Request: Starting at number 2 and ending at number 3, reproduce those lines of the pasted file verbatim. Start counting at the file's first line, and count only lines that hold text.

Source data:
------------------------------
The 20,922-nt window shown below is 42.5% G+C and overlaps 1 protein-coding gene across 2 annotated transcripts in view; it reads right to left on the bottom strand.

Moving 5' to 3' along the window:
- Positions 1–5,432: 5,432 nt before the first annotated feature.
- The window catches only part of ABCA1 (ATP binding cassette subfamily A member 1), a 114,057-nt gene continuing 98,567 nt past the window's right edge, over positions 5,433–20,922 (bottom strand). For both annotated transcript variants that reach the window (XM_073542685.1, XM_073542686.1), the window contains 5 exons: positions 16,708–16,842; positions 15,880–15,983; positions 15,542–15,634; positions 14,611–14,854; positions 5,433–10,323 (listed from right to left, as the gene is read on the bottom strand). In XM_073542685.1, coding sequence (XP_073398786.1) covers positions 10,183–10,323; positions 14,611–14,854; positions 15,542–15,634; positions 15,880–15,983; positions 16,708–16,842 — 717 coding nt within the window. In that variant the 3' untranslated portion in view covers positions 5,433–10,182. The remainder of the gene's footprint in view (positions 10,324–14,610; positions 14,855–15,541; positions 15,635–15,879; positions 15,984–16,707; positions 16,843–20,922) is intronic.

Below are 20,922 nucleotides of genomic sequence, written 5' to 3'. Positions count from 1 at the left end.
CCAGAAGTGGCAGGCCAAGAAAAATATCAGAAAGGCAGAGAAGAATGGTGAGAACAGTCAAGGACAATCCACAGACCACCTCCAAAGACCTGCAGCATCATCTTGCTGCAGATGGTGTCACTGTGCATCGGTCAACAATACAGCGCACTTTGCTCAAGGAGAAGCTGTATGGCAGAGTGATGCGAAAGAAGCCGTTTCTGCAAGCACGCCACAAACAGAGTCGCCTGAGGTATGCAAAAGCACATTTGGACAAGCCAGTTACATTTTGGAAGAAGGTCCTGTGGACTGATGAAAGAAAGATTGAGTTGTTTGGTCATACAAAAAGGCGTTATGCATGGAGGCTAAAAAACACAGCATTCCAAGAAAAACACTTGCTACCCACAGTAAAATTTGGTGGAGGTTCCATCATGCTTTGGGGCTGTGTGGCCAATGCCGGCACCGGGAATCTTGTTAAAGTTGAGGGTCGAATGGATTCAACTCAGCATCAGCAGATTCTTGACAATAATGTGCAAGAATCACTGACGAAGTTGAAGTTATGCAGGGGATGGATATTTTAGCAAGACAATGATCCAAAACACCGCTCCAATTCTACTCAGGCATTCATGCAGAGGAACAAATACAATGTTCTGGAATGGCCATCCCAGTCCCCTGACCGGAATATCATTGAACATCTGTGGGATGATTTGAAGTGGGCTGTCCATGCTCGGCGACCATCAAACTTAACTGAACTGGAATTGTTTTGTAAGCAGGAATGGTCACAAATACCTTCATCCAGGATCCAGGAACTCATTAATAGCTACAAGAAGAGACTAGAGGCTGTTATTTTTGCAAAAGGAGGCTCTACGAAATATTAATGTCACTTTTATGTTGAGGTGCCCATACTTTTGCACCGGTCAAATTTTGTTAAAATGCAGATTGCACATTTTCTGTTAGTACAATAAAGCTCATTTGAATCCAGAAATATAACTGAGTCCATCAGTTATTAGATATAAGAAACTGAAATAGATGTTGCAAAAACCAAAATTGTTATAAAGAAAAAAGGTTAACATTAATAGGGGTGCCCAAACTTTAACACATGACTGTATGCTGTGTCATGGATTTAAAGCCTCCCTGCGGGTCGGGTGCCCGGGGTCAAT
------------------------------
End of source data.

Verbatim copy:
Moving 5' to 3' along the window:
- Positions 1–5,432: 5,432 nt before the first annotated feature.